This archive contains all documents published by cep over the last few years:
cepAdhoc: Incisive comment on current EU policy issues.
cepPolicyBrief: Concise 4-page reviews of EU proposals (Regulations, Directives, Green Papers, White Papers, Communications) – including a brief summary and economic and legal assessments.
cepInput: Impulse to current discussions of EU policies.
cepStudy: Comprehensive examination of EU policy proposals affecting the economy.
In future, the EU Commission is to be able to oblige undertakings to submit information. It thereby wants to ensure better enforcement of EU law and better preparation of legislative measures. This could also allow easier investigation and proof of infringements of internal market rules.
The EU - Commission wants a Regulation to protect the confidentiality of electronic communications and related end-user data more effectively and at the same time ensure the freedom of movement of such data. In cep’s view, the envisaged coherence with the General Data Protection Regulation has not been achieved. This results in legal uncertainty which weakens the EU as a location for the data economy.
By introducing an electronic services card (E-Card), the EU Commission wants to facilitate the cross-border provision of services. This voluntary electronic proof is intended to reduce red tape for service providers from other EU countries and strengthen the internal market. cep finds this to be questionable and the E-Card to be unlawful under EU law because it is in part disproportionate.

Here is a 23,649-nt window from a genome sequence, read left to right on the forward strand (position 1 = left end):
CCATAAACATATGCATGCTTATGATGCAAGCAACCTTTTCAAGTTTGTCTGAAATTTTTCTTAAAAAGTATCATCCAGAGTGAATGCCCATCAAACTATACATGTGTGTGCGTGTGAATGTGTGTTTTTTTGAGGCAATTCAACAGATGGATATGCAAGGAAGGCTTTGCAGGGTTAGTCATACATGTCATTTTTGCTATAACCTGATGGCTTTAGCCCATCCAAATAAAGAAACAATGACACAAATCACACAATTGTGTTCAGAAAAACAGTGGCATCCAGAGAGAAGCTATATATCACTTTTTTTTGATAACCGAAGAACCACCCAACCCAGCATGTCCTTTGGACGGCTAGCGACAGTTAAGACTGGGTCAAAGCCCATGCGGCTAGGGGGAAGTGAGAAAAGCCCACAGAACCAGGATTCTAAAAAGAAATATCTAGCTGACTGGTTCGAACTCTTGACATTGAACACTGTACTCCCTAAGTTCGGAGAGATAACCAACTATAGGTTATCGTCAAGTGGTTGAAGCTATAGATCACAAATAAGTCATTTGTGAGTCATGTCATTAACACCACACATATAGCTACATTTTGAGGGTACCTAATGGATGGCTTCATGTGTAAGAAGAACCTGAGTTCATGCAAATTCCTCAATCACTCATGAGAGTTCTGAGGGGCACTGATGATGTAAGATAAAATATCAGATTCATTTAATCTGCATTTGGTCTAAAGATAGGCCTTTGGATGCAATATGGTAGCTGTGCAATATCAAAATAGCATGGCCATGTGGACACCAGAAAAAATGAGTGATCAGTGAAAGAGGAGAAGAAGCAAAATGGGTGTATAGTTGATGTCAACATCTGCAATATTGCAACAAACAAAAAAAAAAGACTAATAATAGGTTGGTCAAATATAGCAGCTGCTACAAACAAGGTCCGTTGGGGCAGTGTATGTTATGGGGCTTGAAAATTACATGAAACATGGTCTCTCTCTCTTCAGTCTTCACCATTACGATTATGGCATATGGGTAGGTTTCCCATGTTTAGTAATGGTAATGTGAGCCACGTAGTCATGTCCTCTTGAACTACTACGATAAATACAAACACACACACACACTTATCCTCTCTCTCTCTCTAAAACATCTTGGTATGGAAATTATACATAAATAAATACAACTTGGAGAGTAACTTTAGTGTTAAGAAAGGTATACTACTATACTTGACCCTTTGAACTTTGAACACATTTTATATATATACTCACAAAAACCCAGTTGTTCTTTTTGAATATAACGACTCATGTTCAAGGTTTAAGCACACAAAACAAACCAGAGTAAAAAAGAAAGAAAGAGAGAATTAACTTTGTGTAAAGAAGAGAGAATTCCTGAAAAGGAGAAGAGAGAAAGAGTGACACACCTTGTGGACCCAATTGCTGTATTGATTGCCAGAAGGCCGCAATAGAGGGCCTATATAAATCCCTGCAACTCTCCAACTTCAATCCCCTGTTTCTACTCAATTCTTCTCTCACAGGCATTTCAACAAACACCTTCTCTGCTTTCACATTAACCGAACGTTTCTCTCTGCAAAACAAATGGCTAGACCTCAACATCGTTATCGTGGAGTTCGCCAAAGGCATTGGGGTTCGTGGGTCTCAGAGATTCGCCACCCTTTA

The EU Commission wants to facilitate the use of protected content for public interest purposes by way of restrictions on copyright. At the same time it wants to ensure fair remuneration for rightholders and press publishers.
The Commission wants to improve cooperation between national consumer protection authorities in combating cross-border infringements of EU consumer protection laws. In cep's view, however, burdensome duties of cooperation should only apply to infringements which could noticeably damage the internal market.
The EU Commission is planning to ban geo-blocking and other discrimination based on nationality, place of residence or establishment in order to improve cross-border online trade in goods and services. In cep's view, the bans will only rarely result in customers buying more across borders.
The Commission wants to press ahead with the standardisation of information and communications technology (ICT). It is focussing, in this regard, on the "priorities" of cloud computing, the internet of things, 5G communications, cybersecurity and data technologies. In cep's view, setting priorities is appropriate.
In order to improve cross-border parcel delivery, the EU Commission proposes uniform information obligations for delivery services. In addition, obligations for universal service providers to report tariffs and terminal rates, an "assessment of affordability" of these tariffs by the regulatory authorities and network access obligations applicable to universal service providers vis à vis third parties are proposed.